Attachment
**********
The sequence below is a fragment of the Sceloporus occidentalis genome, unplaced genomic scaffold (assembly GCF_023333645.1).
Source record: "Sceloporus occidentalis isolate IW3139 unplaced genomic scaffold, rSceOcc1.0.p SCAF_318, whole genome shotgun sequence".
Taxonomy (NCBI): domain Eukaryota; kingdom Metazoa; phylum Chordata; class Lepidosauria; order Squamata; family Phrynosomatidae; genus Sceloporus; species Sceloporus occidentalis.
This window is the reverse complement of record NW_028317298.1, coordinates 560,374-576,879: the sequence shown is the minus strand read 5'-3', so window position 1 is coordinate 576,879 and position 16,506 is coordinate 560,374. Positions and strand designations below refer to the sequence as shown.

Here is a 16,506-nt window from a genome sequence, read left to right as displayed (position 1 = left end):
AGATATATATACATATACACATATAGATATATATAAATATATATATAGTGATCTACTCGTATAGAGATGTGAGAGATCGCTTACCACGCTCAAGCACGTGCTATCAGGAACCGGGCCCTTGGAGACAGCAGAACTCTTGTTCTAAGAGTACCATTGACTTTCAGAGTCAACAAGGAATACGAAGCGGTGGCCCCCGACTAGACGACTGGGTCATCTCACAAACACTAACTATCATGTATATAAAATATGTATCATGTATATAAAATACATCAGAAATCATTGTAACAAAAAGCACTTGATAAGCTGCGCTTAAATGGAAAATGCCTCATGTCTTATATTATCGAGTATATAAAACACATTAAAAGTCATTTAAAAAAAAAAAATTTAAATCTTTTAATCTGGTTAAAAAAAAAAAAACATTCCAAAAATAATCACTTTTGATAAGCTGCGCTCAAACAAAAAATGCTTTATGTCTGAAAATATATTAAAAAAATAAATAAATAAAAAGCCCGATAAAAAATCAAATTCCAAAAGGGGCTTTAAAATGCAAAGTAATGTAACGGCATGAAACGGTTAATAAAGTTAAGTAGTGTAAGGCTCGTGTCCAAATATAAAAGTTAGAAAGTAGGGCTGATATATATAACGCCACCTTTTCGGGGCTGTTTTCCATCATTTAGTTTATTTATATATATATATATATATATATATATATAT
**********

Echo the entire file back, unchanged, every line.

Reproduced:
The sequence below is a fragment of the Sceloporus occidentalis genome, unplaced genomic scaffold (assembly GCF_023333645.1).
Source record: "Sceloporus occidentalis isolate IW3139 unplaced genomic scaffold, rSceOcc1.0.p SCAF_318, whole genome shotgun sequence".
Taxonomy (NCBI): domain Eukaryota; kingdom Metazoa; phylum Chordata; class Lepidosauria; order Squamata; family Phrynosomatidae; genus Sceloporus; species Sceloporus occidentalis.
This window is the reverse complement of record NW_028317298.1, coordinates 560,374-576,879: the sequence shown is the minus strand read 5'-3', so window position 1 is coordinate 576,879 and position 16,506 is coordinate 560,374. Positions and strand designations below refer to the sequence as shown.

Here is a 16,506-nt window from a genome sequence, read left to right as displayed (position 1 = left end):
AGATATATATACATATACACATATAGATATATATAAATATATATATAGTGATCTACTCGTATAGAGATGTGAGAGATCGCTTACCACGCTCAAGCACGTGCTATCAGGAACCGGGCCCTTGGAGACAGCAGAACTCTTGTTCTAAGAGTACCATTGACTTTCAGAGTCAACAAGGAATACGAAGCGGTGGCCCCCGACTAGACGACTGGGTCATCTCACAAACACTAACTATCATGTATATAAAATATGTATCATGTATATAAAATACATCAGAAATCATTGTAACAAAAAGCACTTGATAAGCTGCGCTTAAATGGAAAATGCCTCATGTCTTATATTATCGAGTATATAAAACACATTAAAAGTCATTTAAAAAAAAAAAATTTAAATCTTTTAATCTGGTTAAAAAAAAAAAAACATTCCAAAAATAATCACTTTTGATAAGCTGCGCTCAAACAAAAAATGCTTTATGTCTGAAAATATATTAAAAAAATAAATAAATAAAAAGCCCGATAAAAAATCAAATTCCAAAAGGGGCTTTAAAATGCAAAGTAATGTAACGGCATGAAACGGTTAATAAAGTTAAGTAGTGTAAGGCTCGTGTCCAAATATAAAAGTTAGAAAGTAGGGCTGATATATATAACGCCACCTTTTCGGGGCTGTTTTCCATCATTTAGTTTATTTATATATATATATATATATATATATATATAT